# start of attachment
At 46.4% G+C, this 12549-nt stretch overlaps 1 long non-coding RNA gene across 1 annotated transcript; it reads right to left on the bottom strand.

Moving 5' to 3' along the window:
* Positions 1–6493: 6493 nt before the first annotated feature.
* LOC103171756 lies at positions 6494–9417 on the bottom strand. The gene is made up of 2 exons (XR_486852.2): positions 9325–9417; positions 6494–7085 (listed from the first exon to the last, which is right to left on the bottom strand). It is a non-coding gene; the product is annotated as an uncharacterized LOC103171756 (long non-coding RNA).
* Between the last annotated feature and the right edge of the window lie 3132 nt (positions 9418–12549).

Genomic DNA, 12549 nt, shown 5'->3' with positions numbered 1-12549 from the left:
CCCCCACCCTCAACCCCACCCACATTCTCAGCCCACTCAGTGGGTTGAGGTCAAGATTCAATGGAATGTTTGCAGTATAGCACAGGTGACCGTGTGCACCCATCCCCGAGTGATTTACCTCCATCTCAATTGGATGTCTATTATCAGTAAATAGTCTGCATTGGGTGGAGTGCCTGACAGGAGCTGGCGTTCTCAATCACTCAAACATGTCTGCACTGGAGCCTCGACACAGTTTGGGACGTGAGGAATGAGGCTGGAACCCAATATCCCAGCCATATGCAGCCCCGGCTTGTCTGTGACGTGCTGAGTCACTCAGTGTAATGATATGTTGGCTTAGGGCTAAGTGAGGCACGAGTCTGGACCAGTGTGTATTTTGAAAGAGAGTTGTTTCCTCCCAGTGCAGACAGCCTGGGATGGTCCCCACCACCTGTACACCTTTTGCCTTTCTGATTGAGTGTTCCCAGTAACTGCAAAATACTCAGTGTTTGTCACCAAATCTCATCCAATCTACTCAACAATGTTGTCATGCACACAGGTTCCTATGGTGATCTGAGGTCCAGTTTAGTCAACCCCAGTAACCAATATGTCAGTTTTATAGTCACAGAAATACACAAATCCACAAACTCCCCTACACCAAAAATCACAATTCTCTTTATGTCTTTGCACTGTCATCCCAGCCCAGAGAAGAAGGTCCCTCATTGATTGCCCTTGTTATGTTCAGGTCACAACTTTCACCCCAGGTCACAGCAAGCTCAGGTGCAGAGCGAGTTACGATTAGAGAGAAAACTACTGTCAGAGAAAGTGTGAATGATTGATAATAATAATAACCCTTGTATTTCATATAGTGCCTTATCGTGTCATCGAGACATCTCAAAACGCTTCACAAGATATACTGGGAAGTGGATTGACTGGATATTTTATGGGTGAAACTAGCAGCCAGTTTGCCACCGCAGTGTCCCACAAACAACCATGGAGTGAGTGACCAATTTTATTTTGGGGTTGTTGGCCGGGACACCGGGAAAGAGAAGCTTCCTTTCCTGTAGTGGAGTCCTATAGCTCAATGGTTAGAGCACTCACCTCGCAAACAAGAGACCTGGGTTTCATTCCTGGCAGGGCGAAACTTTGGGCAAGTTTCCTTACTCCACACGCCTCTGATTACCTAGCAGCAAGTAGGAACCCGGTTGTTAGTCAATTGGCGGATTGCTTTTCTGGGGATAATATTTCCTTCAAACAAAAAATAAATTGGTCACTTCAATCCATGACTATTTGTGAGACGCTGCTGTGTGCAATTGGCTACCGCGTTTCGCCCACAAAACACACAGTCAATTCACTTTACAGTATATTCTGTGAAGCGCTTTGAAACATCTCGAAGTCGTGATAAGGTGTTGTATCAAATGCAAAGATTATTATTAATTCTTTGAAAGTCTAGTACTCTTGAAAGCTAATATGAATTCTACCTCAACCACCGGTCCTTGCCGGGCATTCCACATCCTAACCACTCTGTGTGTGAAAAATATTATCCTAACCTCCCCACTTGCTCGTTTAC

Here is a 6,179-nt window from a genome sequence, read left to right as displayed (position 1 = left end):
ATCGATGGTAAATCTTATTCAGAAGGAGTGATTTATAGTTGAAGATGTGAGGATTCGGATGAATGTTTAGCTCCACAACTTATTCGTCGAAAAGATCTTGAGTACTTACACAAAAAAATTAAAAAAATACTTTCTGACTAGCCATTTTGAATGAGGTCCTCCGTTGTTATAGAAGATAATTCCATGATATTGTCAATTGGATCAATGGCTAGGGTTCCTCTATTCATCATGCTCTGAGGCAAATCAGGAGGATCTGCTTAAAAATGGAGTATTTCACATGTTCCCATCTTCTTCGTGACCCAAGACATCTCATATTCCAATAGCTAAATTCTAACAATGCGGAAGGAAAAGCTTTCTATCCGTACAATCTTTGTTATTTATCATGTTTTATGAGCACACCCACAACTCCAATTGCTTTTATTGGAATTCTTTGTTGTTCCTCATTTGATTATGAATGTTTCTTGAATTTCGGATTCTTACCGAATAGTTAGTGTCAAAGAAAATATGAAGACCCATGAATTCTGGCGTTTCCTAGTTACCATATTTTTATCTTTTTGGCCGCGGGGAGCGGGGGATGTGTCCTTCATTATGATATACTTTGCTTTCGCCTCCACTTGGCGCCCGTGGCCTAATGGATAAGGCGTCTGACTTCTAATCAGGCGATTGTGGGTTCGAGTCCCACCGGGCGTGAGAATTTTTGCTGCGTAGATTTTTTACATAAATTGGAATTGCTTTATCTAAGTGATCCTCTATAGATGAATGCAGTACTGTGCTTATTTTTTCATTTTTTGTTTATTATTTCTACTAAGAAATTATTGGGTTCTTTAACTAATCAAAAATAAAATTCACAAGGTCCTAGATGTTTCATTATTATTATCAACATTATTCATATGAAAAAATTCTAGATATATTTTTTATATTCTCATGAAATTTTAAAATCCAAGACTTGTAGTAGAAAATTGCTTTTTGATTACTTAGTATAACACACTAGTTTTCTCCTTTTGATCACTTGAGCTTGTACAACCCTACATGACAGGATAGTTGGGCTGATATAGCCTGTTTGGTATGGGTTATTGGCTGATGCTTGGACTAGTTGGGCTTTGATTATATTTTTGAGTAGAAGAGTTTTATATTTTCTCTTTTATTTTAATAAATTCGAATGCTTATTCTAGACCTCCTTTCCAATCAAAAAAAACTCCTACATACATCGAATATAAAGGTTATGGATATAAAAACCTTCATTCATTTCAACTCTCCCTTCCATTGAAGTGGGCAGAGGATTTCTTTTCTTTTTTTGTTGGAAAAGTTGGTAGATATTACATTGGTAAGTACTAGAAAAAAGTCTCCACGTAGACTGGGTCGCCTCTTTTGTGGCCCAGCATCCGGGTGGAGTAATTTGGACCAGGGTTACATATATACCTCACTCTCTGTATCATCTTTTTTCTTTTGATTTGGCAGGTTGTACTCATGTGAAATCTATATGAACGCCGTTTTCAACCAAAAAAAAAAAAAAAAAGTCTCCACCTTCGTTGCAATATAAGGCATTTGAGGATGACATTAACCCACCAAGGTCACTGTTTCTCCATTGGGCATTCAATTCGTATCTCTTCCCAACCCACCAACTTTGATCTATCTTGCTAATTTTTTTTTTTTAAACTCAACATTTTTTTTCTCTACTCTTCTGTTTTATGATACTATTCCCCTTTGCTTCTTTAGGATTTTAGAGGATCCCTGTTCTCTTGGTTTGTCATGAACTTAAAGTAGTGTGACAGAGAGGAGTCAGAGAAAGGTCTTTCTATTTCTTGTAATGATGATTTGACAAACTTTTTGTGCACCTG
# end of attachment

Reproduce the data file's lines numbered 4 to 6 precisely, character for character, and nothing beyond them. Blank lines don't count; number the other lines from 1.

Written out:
* LOC103171756 lies at positions 6494–9417 on the bottom strand. The gene is made up of 2 exons (XR_486852.2): positions 9325–9417; positions 6494–7085 (listed from the first exon to the last, which is right to left on the bottom strand). It is a non-coding gene; the product is annotated as an uncharacterized LOC103171756 (long non-coding RNA).
* Between the last annotated feature and the right edge of the window lie 3132 nt (positions 9418–12549).

Genomic DNA, 12549 nt, shown 5'->3' with positions numbered 1-12549 from the left: